We make very little. Which is why Great Britain is finished.

I have a Brunel/Imperial education.. a BEng and MEng.. city n guyilds, ONC, A levels physics maths etc

I have very little manufacturing experience and had to go into teaching instead. Jobs just aint there.

We will not get out of this hole. You need to make stuff to get out of a hole. You certainly can't rely on finance as has been proven.

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Guest sillybear2
OK, but Britain is tiny compared to the US and Australia. If you've visited either country you'll know their use of space is far less discriminatory than ours because they have so much room.

It's not that simple, the US and Australia have vast open and empty spaces in the middle but most of the population is on the seaboards, in terms of population density these areas are every bit as dense as the UK, yet they still manage to build decent sized homes. Take the US Eastern Seaboard for example, not much different from the UK in terms of population and land area :-

http://en.wikipedia.org/wiki/BosWash

People also ignore the fact 90% of the UK is 'empty', less than 8% urbanised. Twice as much land is allocated to greenbelt than is allocated towns and cities, and the greenbelt has expanded over the years, more land is 'protected' than ever before. A little fact the 'stop concreting over the countryside, there's nothing left' bogeyman brigade conveniently ignores.

Edited by sillybear2

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People also ignore the fact 90% of the UK is 'empty', less than 8% urbanised. Twice as much land is allocated to greenbelt than is allocated towns and cities, and the greenbelt has expanded over the years, more land is 'protected' than ever before. A little fact the 'stop concreting over the countryside, there's nothing left' bogeyman brigade conveniently ignores.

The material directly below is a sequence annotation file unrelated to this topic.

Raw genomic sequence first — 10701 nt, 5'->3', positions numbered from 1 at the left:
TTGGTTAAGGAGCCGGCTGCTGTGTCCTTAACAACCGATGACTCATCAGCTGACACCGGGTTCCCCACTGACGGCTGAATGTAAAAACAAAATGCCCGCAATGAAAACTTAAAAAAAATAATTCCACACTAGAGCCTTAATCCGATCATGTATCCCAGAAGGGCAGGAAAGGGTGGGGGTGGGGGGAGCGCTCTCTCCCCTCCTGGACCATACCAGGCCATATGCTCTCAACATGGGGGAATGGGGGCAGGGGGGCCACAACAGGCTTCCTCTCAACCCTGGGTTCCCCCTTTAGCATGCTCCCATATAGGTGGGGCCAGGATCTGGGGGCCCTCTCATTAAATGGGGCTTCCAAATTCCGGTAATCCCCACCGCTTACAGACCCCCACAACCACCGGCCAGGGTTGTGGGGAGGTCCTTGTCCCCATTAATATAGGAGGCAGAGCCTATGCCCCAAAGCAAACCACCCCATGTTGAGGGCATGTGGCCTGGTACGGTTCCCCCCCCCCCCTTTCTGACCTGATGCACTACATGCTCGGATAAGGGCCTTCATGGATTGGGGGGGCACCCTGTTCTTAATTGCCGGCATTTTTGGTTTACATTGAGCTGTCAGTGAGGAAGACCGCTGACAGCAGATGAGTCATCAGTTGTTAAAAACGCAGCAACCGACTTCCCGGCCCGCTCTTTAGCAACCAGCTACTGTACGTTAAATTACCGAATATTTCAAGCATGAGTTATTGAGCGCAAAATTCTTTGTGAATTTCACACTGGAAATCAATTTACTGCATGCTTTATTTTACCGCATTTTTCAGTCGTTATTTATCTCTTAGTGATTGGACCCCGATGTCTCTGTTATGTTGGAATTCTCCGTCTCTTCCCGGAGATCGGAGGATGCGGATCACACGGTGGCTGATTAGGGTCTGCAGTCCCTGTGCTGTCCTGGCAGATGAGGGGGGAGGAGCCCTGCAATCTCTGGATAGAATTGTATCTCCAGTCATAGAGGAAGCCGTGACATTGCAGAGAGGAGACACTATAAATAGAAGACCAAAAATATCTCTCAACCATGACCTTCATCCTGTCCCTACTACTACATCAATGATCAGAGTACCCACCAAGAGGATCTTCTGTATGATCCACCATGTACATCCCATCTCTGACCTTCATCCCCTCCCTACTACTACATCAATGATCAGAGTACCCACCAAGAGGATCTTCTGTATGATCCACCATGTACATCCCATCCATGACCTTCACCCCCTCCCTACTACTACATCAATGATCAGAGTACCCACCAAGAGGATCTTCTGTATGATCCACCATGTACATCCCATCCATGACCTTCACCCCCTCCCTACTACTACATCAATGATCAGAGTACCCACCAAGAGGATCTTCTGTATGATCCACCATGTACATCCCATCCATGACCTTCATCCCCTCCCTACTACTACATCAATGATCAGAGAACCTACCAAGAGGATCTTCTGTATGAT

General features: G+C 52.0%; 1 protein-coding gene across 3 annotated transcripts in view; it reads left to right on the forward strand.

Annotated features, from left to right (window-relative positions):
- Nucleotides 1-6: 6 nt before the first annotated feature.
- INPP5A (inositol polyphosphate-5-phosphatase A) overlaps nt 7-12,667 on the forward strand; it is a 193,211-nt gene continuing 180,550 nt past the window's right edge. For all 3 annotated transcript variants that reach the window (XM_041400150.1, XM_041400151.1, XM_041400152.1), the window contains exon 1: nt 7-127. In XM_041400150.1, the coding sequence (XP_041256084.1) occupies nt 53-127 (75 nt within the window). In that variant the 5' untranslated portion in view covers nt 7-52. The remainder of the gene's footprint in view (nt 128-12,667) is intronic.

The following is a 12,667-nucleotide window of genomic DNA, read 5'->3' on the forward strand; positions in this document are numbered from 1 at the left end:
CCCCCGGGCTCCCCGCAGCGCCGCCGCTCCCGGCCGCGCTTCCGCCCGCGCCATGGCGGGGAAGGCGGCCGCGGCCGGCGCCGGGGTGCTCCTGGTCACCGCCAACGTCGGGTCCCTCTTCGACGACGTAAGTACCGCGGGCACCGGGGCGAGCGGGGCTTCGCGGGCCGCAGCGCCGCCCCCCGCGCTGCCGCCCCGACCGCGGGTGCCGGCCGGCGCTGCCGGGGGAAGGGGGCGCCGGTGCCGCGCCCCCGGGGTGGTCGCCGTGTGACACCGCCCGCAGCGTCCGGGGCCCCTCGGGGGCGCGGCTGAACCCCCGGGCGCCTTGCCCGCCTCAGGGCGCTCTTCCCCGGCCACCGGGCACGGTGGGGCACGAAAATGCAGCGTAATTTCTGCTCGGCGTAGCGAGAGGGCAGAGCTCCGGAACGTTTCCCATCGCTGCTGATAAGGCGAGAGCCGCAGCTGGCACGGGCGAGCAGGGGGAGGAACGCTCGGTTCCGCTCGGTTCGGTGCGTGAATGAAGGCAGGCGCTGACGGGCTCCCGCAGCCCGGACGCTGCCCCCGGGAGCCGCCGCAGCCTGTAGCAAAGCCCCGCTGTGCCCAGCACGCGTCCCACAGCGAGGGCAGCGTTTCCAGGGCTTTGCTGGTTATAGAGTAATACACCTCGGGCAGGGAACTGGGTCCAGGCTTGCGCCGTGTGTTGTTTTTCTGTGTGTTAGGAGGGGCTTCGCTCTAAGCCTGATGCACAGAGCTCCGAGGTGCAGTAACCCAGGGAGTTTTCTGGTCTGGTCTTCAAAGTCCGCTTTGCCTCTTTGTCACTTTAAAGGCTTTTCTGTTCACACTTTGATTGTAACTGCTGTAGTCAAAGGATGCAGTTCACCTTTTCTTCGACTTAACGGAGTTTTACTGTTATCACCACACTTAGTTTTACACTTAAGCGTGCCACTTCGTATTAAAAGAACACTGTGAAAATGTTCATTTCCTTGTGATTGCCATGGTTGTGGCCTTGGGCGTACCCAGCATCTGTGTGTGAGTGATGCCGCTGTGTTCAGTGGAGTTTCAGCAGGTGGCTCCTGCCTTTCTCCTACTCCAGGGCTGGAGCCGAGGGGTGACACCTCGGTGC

+1

The UK is not short of land. Look at Scotland, with its population density of 65.6/km2; countries with a similar population density include Jordan, Marocco, Tunisia...

The UK is swimming in spare land; the only problem is that everyone wants to live in the South-East, as that's the only place that businesses want to open offices in, as it's also the only place where the government is spending megamoney on infrastructure (Crossrail, Olympics, Terminal 5).

Edited by DeepLurker

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Guest sillybear2
+1

The UK is not short of land. Look at Scotland, with its population density of 65.6/km2; countries with a similar population density include Jordan, Marocco, Tunisia...

The UK is swimming in spare land; the only problem is that everyone wants to live in the South-East, as that's the only place that businesses want to open offices in, as it's also the only place where the government is spending megamoney on infrastructure (Crossrail, Olympics, Terminal 5).

That's because the UK doesn't have any internal tax competition, a lagging area cannot drop its business rates or corporation tax and attract in businesses from over heating areas. That said, the South-East is only 13% urbanised.

http://www.policyexchange.org.uk/publicati...ation.cgi?id=46

http://www.policyexchange.org.uk/publicati...ation.cgi?id=54

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That's because the UK doesn't have any internal tax competition, a lagging area cannot drop its business rates or corporation tax and attract in businesses from over heating areas. That said, the South-East is only 13% urbanised.

http://www.policyexchange.org.uk/publicati...ation.cgi?id=46

http://www.policyexchange.org.uk/publicati...ation.cgi?id=54

Thanks for the links; not sure that I agree with some of the points in the pamphlets, but still an eyeopener onto stuff that I never knew!

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Thanks for the links; not sure that I agree with some of the points in the pamphlets, but still an eyeopener onto stuff that I never knew!

The measly square footage (or metres) of new builds in this country has very little to do with population density. It is much more a product of developers wanting to achieve the maximum profit out of each and every piece of development land. Unlike with public (or housing association) regs, there is no mimimum footage for private builds - as presumably it is then up to "market forces" - ie - if it's too small the buyer won't buy. Interesting therefore that when the developers being somewhat up a proverbial creek without a paddle, tried to offload some of the shoddy small builds onto the public/pseudo public sector, they found that they were refused because the houses they built were too small and sub-standard.

http://www.greenbuildingpress.co.uk/articl...?article_id=207

Edit for typos

Edited by Ellie

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OK, but Britain is tiny compared to the US and Australia.

And compared to Ireland, Denmark, France or Germany............ :rolleyes: